What pain has taught me
I’ve been struggling with frequent migraines for the past few years. It’s not the most fun part of my life, so I very rarely talk about it. Who wants to talk about a big bummer all the time? Not me!
But the experience of chronic pain has taught me more than a few lessons about life, faith, and perseverance.
Today I’m going to share some of what I’ve learned (lucky you!).
- That it’s okay to cry when something hurts: I have always prided myself for being a tough cookie with a high pain tolerance. I mean, I can handle a lot before I reach the breaking point. BUT over the past few years I’ve been at the brink more than once (actually, at least a dozen times). When I’ve allowed myself to cry (like real life physical tears) I somehow recover more quickly. No kidding! It’s science! It’s just one more way we’re fearfully and wonderfully made! Crying releases oxytocin and other stuff that get adrenaline pumping. In fact, there are all kinds of health benefits to crying. Who knew?
- That I HAVE to take care of myself: My migraines are caused by an enormous list of factors. Dehydration, too much caffeine, too little caffeine, lack of sleep, too much sugar, change in weather, hormones, stress, inactivity, eye strain…it all contributes to giving me an ouchy head. I’m learning that in order to be healthy, I need to stay on top of taking care of myself by eating well, sleeping plenty, and getting some exercise every day. When I slack, I regret it.
- That pushing through the pain usually just makes it worse: I’m a tough old bird (see point 1) and have tried to push through the pain for my whole life. In fact, when I was in middle school I had a molar knocked out before it was ready (don’t worry, it was a baby tooth). I went to the sidelines and shoved gauze in my mouth to stop the bleeding, gritting my teeth to hold it in place, and finished the game. It hurt like the dickens, but I played through it. I’m learning that pushing through the pain doesn’t work for migraine. It just causes more strain, more fatigue, and more time down and out later. It’s far better if I allow myself to take it easy, which is so hard for me to do. But in the long run, it pays off. I’ve come to realize that it’s not quitting, it’s practicing a different kind of perseverance.
- Not to minimize the impact migraines have on my life: When someone asks me how I am my default answer is, “GREAT!” with as much pep as I can muster. If ever I do mention that my head hurts, I usually say that it isn’t too bad or that I’m fine. Part of that is because I get all awkward and fidgety over small talk. Mostly though, it’s because I don’t want to admit my vulnerabilities. But when the person asking is someone I have a good relationship with, I really need to be honest with them. I need to trust that they’ll be understanding and that they genuinely care about me just as much as I care about them.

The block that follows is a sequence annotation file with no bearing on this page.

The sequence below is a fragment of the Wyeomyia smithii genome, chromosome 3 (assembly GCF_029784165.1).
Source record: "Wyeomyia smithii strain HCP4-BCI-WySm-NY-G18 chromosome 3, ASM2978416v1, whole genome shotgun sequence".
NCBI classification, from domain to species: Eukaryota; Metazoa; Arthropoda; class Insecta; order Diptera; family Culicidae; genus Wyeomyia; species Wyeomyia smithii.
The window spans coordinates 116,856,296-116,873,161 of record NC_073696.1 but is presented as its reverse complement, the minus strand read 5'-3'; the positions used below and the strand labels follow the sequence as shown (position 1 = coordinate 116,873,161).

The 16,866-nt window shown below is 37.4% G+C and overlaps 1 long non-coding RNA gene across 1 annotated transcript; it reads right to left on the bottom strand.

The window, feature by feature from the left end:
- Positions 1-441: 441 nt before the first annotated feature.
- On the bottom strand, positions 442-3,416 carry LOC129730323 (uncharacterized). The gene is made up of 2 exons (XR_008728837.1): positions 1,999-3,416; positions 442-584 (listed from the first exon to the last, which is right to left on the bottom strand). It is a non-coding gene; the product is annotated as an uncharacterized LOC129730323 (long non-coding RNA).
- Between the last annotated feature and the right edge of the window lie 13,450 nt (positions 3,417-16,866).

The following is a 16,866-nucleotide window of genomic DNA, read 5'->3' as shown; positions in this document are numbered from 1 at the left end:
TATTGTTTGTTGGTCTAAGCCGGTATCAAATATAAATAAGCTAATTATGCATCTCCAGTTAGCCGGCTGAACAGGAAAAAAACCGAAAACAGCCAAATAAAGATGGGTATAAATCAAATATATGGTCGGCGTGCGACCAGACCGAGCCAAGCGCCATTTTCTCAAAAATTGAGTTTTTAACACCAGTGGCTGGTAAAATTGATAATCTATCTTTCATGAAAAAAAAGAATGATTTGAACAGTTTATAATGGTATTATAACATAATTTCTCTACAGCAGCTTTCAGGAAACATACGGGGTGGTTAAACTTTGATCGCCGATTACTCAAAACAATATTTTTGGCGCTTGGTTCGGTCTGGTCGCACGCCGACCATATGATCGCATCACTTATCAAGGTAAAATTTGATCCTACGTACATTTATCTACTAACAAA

- To take advice with a grain of salt: When some people do find out about my migraines, they tend to have super solutions to cure them. I’ve heard all kinds of ideas: getting my daith pierced (it’s a bumpy part of the ear), taking this or that supplement, buying this kind of powder for my smoothies or that kind of oil to rub on my temples, special diets, certain exercises…I could go on all day. I’ve tried a few of them with mixed results (for example, some essential oils actually cause migraines for me even when other people have them on). What I’ve learned is that just because something works for someone else doesn’t mean it will work for me. If there’s a suggestion I know doesn’t work for me or that I’m uncomfortable with, I can thank them for the idea…but I don’t have to feel pressure to give it a try. When folks offer advice it’s usually because they care and want to help.
- To find a way to be thankful, even on the most painful days: The other day, when in the middle of a brain crusher, I wondered if I could possibly be thankful. I’ve been coming back to that thought ever since. As I write this, with a minor migraine, I’m able to say that, yes, I can. While I’m not thankful FOR the pain, I’m grateful for the ways it’s made me a more compassionate person. I can offer thanks for the days when I’m not in pain, for the very moment when the aches subside. I’m thankful for the people around me (most of all my husband) who support me with prayer, pills, and peppermint oil. But most of all, I’m thankful for the way pain has taught me to rely on God in ways I’ve never had to before.
Living with pain isn’t fun. It sure can derail a lot in our lives. But it can also be used by God in order to refine us into what He’s forming us to become. And, for that, I’m grateful.
(Note: I’m scheduled for an appointment with a new-to-me doctor to look into finding solutions to this problem. If you’re a person who prays, it wouldn’t hurt my feelings if you thought of me once or twice. Thanks!)